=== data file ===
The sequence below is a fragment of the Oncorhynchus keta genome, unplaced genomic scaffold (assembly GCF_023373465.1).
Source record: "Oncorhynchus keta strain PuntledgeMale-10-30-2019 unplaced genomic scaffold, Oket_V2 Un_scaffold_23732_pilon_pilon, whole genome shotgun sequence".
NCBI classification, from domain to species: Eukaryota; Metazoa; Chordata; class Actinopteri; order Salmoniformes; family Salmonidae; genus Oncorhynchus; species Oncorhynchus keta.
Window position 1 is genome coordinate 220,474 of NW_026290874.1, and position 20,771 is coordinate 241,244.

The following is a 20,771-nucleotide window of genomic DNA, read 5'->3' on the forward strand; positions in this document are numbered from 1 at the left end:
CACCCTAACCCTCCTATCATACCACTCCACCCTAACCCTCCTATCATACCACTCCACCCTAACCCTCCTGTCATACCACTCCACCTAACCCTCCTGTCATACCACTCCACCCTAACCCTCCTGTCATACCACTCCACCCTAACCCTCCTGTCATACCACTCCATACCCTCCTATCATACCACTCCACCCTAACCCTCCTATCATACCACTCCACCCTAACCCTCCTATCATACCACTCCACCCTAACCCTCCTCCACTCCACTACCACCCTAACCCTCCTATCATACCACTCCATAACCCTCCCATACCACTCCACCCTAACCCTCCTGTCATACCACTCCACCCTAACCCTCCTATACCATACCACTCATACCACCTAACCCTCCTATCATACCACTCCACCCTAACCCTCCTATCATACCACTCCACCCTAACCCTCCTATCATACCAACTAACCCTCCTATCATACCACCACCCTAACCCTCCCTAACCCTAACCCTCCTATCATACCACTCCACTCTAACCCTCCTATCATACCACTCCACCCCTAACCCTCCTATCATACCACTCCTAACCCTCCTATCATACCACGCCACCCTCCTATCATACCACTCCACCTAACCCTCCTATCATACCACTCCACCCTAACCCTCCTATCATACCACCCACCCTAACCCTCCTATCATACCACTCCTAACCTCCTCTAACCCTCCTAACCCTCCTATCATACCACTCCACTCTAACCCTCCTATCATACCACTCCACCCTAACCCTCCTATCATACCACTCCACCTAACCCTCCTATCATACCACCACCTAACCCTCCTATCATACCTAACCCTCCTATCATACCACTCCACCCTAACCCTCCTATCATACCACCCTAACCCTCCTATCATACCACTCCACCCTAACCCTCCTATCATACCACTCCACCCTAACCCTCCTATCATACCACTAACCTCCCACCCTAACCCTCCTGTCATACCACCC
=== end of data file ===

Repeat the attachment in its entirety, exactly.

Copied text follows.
The sequence below is a fragment of the Oncorhynchus keta genome, unplaced genomic scaffold (assembly GCF_023373465.1).
Source record: "Oncorhynchus keta strain PuntledgeMale-10-30-2019 unplaced genomic scaffold, Oket_V2 Un_scaffold_23732_pilon_pilon, whole genome shotgun sequence".
NCBI classification, from domain to species: Eukaryota; Metazoa; Chordata; class Actinopteri; order Salmoniformes; family Salmonidae; genus Oncorhynchus; species Oncorhynchus keta.
Window position 1 is genome coordinate 220,474 of NW_026290874.1, and position 20,771 is coordinate 241,244.

The following is a 20,771-nucleotide window of genomic DNA, read 5'->3' on the forward strand; positions in this document are numbered from 1 at the left end:
CACCCTAACCCTCCTATCATACCACTCCACCCTAACCCTCCTATCATACCACTCCACCCTAACCCTCCTGTCATACCACTCCACCTAACCCTCCTGTCATACCACTCCACCCTAACCCTCCTGTCATACCACTCCACCCTAACCCTCCTGTCATACCACTCCATACCCTCCTATCATACCACTCCACCCTAACCCTCCTATCATACCACTCCACCCTAACCCTCCTATCATACCACTCCACCCTAACCCTCCTCCACTCCACTACCACCCTAACCCTCCTATCATACCACTCCATAACCCTCCCATACCACTCCACCCTAACCCTCCTGTCATACCACTCCACCCTAACCCTCCTATACCATACCACTCATACCACCTAACCCTCCTATCATACCACTCCACCCTAACCCTCCTATCATACCACTCCACCCTAACCCTCCTATCATACCAACTAACCCTCCTATCATACCACCACCCTAACCCTCCCTAACCCTAACCCTCCTATCATACCACTCCACTCTAACCCTCCTATCATACCACTCCACCCCTAACCCTCCTATCATACCACTCCTAACCCTCCTATCATACCACGCCACCCTCCTATCATACCACTCCACCTAACCCTCCTATCATACCACTCCACCCTAACCCTCCTATCATACCACCCACCCTAACCCTCCTATCATACCACTCCTAACCTCCTCTAACCCTCCTAACCCTCCTATCATACCACTCCACTCTAACCCTCCTATCATACCACTCCACCCTAACCCTCCTATCATACCACTCCACCTAACCCTCCTATCATACCACCACCTAACCCTCCTATCATACCTAACCCTCCTATCATACCACTCCACCCTAACCCTCCTATCATACCACCCTAACCCTCCTATCATACCACTCCACCCTAACCCTCCTATCATACCACTCCACCCTAACCCTCCTATCATACCACTAACCTCCCACCCTAACCCTCCTGTCATACCACCC